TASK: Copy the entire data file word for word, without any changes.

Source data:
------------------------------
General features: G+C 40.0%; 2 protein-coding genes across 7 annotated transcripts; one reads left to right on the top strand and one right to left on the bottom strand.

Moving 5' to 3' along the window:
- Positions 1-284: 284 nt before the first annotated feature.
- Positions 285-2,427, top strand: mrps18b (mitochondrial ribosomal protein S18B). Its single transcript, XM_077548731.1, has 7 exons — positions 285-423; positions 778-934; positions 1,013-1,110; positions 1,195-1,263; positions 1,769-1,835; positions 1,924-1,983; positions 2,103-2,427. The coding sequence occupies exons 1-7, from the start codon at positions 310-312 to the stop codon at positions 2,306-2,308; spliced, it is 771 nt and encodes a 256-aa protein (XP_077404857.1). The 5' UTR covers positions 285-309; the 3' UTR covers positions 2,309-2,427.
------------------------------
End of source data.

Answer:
General features: G+C 40.0%; 2 protein-coding genes across 7 annotated transcripts; one reads left to right on the top strand and one right to left on the bottom strand.

Moving 5' to 3' along the window:
- Positions 1-284: 284 nt before the first annotated feature.
- Positions 285-2,427, top strand: mrps18b (mitochondrial ribosomal protein S18B). Its single transcript, XM_077548731.1, has 7 exons — positions 285-423; positions 778-934; positions 1,013-1,110; positions 1,195-1,263; positions 1,769-1,835; positions 1,924-1,983; positions 2,103-2,427. The coding sequence occupies exons 1-7, from the start codon at positions 310-312 to the stop codon at positions 2,306-2,308; spliced, it is 771 nt and encodes a 256-aa protein (XP_077404857.1). The 5' UTR covers positions 285-309; the 3' UTR covers positions 2,309-2,427.